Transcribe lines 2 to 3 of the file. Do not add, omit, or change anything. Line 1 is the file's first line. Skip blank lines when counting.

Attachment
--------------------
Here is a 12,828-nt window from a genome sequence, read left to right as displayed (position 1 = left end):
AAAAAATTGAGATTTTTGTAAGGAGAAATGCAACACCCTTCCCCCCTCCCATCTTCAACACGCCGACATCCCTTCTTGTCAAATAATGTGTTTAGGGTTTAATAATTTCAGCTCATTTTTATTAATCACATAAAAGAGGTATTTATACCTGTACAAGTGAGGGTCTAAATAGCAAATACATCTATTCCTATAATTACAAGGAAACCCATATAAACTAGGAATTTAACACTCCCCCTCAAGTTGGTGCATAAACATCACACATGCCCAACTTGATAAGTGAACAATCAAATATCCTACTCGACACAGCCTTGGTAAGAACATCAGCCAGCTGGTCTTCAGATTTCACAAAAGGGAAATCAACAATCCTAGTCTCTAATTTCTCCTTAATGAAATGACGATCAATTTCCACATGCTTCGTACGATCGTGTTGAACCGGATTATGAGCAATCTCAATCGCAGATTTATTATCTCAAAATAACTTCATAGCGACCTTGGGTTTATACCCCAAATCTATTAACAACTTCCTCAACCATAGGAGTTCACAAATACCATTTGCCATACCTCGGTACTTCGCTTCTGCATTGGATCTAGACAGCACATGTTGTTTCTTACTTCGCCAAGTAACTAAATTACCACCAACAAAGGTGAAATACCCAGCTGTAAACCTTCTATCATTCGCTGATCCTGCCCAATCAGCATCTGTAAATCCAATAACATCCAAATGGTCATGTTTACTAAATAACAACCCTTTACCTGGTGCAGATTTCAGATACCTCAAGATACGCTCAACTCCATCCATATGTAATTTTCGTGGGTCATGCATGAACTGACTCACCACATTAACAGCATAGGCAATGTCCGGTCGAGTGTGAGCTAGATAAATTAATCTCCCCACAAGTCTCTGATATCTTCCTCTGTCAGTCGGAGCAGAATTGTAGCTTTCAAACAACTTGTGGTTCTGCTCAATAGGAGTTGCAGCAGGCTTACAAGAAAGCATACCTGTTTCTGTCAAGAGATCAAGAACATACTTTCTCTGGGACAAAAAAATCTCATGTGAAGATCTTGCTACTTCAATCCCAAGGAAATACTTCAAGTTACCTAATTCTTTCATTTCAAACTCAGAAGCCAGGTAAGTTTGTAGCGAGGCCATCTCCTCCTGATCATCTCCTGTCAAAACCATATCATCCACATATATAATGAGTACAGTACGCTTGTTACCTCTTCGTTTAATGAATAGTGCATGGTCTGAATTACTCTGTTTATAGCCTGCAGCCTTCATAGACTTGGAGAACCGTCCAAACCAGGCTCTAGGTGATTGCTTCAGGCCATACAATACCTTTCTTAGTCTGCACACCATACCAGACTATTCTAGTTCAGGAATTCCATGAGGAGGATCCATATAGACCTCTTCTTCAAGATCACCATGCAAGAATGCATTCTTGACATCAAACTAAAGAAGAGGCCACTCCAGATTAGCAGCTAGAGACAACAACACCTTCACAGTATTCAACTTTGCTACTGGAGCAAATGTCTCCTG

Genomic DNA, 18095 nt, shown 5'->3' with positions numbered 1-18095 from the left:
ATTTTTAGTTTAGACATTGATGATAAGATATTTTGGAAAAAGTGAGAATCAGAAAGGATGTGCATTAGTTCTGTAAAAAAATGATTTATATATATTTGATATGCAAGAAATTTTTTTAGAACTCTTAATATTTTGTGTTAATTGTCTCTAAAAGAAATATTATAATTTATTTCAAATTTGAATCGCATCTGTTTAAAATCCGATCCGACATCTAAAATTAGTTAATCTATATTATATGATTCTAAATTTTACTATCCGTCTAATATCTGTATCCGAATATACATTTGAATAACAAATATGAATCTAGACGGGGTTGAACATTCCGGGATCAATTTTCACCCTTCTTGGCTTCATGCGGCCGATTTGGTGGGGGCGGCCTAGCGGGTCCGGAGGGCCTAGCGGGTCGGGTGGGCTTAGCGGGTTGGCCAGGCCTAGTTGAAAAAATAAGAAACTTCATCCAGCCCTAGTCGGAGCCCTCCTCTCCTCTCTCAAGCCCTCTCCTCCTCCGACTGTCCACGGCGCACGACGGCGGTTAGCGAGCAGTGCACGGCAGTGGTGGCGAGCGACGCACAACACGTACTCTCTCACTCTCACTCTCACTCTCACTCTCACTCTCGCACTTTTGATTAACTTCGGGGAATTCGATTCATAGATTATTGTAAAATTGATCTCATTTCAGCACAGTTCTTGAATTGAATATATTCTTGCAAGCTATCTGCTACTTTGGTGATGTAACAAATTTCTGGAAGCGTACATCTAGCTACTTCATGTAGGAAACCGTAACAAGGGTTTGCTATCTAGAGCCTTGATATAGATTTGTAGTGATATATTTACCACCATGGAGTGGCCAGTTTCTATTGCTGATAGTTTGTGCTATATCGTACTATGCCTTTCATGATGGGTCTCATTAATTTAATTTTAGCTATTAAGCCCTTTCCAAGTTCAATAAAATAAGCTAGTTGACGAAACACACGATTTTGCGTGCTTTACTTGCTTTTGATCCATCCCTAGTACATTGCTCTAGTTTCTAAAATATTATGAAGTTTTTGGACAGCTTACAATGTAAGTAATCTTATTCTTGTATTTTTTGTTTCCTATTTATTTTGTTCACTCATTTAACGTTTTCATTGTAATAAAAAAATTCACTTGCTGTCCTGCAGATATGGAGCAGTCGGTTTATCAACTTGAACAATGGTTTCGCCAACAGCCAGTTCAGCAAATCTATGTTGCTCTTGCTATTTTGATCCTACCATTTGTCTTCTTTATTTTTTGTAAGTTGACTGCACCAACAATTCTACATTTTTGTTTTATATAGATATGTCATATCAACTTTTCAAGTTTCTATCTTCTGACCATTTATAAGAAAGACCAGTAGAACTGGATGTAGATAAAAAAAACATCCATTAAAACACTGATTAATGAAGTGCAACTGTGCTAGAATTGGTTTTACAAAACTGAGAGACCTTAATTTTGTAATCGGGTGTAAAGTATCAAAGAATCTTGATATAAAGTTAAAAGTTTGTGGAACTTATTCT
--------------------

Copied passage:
AAAAAATTGAGATTTTTGTAAGGAGAAATGCAACACCCTTCCCCCCTCCCATCTTCAACACGCCGACATCCCTTCTTGTCAAATAATGTGTTTAGGGTTTAATAATTTCAGCTCATTTTTATTAATCACATAAAAGAGGTATTTATACCTGTACAAGTGAGGGTCTAAATAGCAAATACATCTATTCCTATAATTACAAGGAAACCCATATAAACTAGGAATTTAACACTCCCCCTCAAGTTGGTGCATAAACATCACACATGCCCAACTTGATAAGTGAACAATCAAATATCCTACTCGACACAGCCTTGGTAAGAACATCAGCCAGCTGGTCTTCAGATTTCACAAAAGGGAAATCAACAATCCTAGTCTCTAATTTCTCCTTAATGAAATGACGATCAATTTCCACATGCTTCGTACGATCGTGTTGAACCGGATTATGAGCAATCTCAATCGCAGATTTATTATCTCAAAATAACTTCATAGCGACCTTGGGTTTATACCCCAAATCTATTAACAACTTCCTCAACCATAGGAGTTCACAAATACCATTTGCCATACCTCGGTACTTCGCTTCTGCATTGGATCTAGACAGCACATGTTGTTTCTTACTTCGCCAAGTAACTAAATTACCACCAACAAAGGTGAAATACCCAGCTGTAAACCTTCTATCATTCGCTGATCCTGCCCAATCAGCATCTGTAAATCCAATAACATCCAAATGGTCATGTTTACTAAATAACAACCCTTTACCTGGTGCAGATTTCAGATACCTCAAGATACGCTCAACTCCATCCATATGTAATTTTCGTGGGTCATGCATGAACTGACTCACCACATTAACAGCATAGGCAATGTCCGGTCGAGTGTGAGCTAGATAAATTAATCTCCCCACAAGTCTCTGATATCTTCCTCTGTCAGTCGGAGCAGAATTGTAGCTTTCAAACAACTTGTGGTTCTGCTCAATAGGAGTTGCAGCAGGCTTACAAGAAAGCATACCTGTTTCTGTCAAGAGATCAAGAACATACTTTCTCTGGGACAAAAAAATCTCATGTGAAGATCTTGCTACTTCAATCCCAAGGAAATACTTCAAGTTACCTAATTCTTTCATTTCAAACTCAGAAGCCAGGTAAGTTTGTAGCGAGGCCATCTCCTCCTGATCATCTCCTGTCAAAACCATATCATCCACATATATAATGAGTACAGTACGCTTGTTACCTCTTCGTTTAATGAATAGTGCATGGTCTGAATTACTCTGTTTATAGCCTGCAGCCTTCATAGACTTGGAGAACCGTCCAAACCAGGCTCTAGGTGATTGCTTCAGGCCATACAATACCTTTCTTAGTCTGCACACCATACCAGACTATTCTAGTTCAGGAATTCCATGAGGAGGATCCATATAGACCTCTTCTTCAAGATCACCATGCAAGAATGCATTCTTGACATCAAACTAAAGAAGAGGCCACTCCAGATTAGCAGCTAGAGACAACAACACCTTCACAGTATTCAACTTTGCTACTGGAGCAAATGTCTCCTG

Genomic DNA, 18095 nt, shown 5'->3' with positions numbered 1-18095 from the left: